While the Mexican national oil company, Petroleos Mexicanos (PEMEX) worked to bring its major natural gas supply pipelines back into operation last week following major explosions carried out by terrorists on its natural gas and oil pipelines, analysts in the United State said that despite the limited connections to the affected region in Mexico, the blasts early last Monday initially had a psychological impact on the U.S. natural gas market.

Some analysts were discounting the impact of the explosions on the U.S. natural gas market because Mexico accounts for only 0.3% of U.S. imports. The United States also exports gas to Mexico, however, and some of the lines connecting the two countries are reversible. Since Pemex conceivably could have called on increased supplies from the United States, the disaster reportedly was a factor in a big jump of 39 cents in October natural gas futures last Monday.

Three pipelines in Texas, Tennessee, Texas Eastern and Kinder Morgan Texas, and El Paso in Arizona and Sempra Energy in California have border connections. Of the Texas lines, only Tennessee was actively flowing gas to Mexico, according to Mark Chung of Bentek Energy. The U.S. connections, however, are necessarily along Mexico's northern border and there is not much internal infrastructure in Mexico to connect with the industrial area in the south around Mexico City where the blasts occurred. That area is mainly served from Pemex installations in the Gulf of Mexico.

"It would shock me" if there was more than 1 Bcf/d of U.S. export capacity to Mexico among all of the border-crossing lines, said Citigroup analyst Tim Evans. Another aspect is that Mexico has no liquefied natural gas terminals that could be used to help make up the supply shortfalls, he said. He saw the Mexican supply disruptions as more of a psychological support to the U.S. gas market than a physical issue.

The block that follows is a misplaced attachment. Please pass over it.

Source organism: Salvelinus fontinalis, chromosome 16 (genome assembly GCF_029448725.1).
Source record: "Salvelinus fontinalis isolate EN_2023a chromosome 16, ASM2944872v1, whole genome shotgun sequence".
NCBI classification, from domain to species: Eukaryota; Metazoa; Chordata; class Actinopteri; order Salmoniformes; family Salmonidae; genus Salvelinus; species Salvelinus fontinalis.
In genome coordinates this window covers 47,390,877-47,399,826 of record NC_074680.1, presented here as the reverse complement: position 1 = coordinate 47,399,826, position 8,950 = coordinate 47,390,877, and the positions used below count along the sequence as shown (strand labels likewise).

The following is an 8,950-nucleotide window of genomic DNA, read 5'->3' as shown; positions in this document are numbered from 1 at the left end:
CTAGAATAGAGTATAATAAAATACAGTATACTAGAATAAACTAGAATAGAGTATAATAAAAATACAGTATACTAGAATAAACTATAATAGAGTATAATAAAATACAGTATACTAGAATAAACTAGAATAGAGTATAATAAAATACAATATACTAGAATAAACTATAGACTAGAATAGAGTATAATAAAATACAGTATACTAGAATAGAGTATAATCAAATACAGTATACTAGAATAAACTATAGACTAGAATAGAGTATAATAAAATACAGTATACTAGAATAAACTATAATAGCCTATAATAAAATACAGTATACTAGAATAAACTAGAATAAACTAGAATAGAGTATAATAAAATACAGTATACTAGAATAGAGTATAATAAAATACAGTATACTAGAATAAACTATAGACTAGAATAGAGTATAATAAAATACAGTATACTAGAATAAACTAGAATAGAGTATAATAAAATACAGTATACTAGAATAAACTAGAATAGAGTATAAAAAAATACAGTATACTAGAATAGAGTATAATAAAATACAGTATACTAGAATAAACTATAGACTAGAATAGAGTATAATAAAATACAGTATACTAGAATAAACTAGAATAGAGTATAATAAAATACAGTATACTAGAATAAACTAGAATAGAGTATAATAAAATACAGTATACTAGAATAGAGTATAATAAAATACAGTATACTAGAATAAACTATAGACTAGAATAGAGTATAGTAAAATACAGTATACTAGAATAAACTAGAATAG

The blasts occurred in the state of Veracruz on Mexico's East Coast. The explosions could be felt as far as 20 kilometers (12 miles) away, officals said. No injuries were reported but several communities were evacuated. One of the pipelines disrupted reportedly was a main line into Mexico City.

The blasts were believed to be the result of terrorism carried out by the People's Revolutionary Army, the same group that claimed responsibility for the gas pipeline attack in Mexico in July.

While Pemex said it would be able to maintain crude and products deliveries "through extraordinary measures," steel, auto and other industrial plants were forced to close down as between 1.2 and 1.4 Bcf/d of natural gas was interrupted. Pemex had to wait for some hours after the blasts to the fires to burn out before starting repairs. Crews then immediately began working on bypasses around the blast sites.Pemex spokesman Carlos Ramirez told NGI they expected to have gas flowing at all points by Sunday or early Monday (Sept. 17).

Some traders said the explosions definitely have real implications on U.S. energy supply and demand. "The Mexican story is real to the U.S. energy markets and I think it spooked natural gas futures higher on Monday," said a Washington, DC-based broker. "It is a new unknown factor on the markets, which has the potential of being a long-term unknown. While natural gas is not yet completely a global commodity due to transportation issues, it is certainly a global market when it comes to the U.S. and Mexico. If this is going to suck down some more of our gas inventory to go down there, and this becomes more of a long-term campaign by the rebels, then our markets could certainly be affected. If this is some rebel group starting a campaign, we definitely have to keep an eye on this."

According to Pemex, the explosions occurred at the following locations:

Jesus Reyes Heroles, the head of Pemex, said it would take four or five days to restore lost service after the situation is brought under control, and Pemex would have to burn off whatever gas it did not succeed in recovering.

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